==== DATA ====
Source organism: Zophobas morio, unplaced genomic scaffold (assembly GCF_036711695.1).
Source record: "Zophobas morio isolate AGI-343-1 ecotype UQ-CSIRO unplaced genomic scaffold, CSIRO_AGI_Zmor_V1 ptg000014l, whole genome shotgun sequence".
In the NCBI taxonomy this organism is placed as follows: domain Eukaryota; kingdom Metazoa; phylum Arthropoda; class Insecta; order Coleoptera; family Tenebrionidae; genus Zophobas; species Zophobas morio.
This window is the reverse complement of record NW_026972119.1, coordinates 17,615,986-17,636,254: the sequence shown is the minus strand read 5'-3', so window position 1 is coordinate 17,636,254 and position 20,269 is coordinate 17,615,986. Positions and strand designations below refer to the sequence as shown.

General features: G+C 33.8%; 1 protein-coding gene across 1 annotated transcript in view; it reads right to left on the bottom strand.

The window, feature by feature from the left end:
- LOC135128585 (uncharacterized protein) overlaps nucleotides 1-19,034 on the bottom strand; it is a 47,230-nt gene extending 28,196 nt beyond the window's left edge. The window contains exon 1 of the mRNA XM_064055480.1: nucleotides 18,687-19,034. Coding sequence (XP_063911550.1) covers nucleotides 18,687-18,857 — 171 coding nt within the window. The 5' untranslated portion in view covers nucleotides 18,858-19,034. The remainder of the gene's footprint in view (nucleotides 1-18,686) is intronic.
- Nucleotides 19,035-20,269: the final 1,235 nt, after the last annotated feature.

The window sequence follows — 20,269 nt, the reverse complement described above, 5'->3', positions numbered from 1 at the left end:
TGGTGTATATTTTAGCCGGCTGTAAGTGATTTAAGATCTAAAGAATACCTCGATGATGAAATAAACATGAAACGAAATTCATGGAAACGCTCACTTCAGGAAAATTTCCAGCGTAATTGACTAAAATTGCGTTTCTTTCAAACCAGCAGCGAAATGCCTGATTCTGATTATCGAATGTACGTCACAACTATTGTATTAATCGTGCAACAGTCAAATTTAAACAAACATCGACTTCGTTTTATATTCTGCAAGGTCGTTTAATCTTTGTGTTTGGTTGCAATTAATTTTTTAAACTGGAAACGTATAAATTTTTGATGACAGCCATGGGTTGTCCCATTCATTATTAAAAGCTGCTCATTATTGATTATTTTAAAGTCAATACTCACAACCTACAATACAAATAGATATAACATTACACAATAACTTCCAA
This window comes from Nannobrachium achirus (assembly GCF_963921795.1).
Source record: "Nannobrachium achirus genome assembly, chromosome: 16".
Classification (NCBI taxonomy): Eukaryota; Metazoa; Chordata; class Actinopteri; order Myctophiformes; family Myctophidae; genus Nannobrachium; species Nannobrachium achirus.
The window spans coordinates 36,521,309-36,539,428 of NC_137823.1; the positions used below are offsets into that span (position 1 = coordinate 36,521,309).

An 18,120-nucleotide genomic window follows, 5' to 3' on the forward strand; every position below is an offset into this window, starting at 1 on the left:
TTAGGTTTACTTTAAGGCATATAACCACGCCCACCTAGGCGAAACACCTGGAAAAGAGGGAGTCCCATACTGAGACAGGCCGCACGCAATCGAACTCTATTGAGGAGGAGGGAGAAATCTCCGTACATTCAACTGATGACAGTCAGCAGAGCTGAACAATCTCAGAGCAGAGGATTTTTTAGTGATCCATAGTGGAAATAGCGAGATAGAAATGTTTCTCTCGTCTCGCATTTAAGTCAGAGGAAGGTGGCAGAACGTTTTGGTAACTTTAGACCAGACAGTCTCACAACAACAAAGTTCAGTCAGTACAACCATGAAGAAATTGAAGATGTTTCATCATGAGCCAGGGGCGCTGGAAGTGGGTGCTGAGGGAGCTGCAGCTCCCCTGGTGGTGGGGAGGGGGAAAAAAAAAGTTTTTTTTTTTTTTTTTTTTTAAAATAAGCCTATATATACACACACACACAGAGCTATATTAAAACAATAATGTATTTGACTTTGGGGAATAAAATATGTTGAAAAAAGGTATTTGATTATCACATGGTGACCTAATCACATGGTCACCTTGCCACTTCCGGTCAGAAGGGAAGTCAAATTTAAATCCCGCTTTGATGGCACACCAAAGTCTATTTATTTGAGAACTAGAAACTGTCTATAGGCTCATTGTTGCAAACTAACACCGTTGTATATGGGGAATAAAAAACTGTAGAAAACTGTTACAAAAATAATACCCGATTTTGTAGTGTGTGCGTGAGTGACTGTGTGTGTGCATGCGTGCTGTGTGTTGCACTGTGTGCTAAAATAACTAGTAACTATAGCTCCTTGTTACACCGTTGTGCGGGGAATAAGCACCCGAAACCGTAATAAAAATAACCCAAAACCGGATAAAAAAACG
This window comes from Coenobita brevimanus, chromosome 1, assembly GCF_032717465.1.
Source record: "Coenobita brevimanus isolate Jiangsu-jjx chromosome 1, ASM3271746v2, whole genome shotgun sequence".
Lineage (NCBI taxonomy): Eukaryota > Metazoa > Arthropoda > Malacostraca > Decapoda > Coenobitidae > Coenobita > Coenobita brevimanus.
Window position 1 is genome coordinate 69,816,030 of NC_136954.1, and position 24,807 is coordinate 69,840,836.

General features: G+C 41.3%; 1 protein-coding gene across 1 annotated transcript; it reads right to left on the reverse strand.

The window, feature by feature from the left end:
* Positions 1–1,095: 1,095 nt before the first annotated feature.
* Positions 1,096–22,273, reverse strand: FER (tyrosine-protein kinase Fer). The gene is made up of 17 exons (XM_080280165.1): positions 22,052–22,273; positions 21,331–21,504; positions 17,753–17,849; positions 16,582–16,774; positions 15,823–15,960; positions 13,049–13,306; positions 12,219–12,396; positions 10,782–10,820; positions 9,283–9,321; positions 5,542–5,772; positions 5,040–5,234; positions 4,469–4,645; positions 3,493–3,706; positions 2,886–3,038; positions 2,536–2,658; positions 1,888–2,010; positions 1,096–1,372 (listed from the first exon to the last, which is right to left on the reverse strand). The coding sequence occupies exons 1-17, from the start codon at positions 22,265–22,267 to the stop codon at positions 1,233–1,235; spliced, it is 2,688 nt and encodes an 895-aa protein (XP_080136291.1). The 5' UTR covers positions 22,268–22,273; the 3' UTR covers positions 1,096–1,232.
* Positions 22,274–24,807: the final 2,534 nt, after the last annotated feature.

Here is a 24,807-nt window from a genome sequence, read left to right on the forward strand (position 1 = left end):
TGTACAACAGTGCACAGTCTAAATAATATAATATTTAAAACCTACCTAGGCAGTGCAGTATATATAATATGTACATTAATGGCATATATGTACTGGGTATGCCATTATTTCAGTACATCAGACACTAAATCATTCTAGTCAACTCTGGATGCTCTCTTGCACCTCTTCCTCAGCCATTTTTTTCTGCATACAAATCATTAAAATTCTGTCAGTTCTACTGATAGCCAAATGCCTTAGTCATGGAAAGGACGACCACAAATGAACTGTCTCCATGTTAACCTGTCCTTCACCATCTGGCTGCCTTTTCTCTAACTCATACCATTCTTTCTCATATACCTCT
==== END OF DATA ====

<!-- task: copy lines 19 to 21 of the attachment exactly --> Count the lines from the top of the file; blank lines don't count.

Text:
Lineage (NCBI taxonomy): Eukaryota > Metazoa > Arthropoda > Malacostraca > Decapoda > Coenobitidae > Coenobita > Coenobita brevimanus.
Window position 1 is genome coordinate 69,816,030 of NC_136954.1, and position 24,807 is coordinate 69,840,836.

General features: G+C 41.3%; 1 protein-coding gene across 1 annotated transcript; it reads right to left on the reverse strand.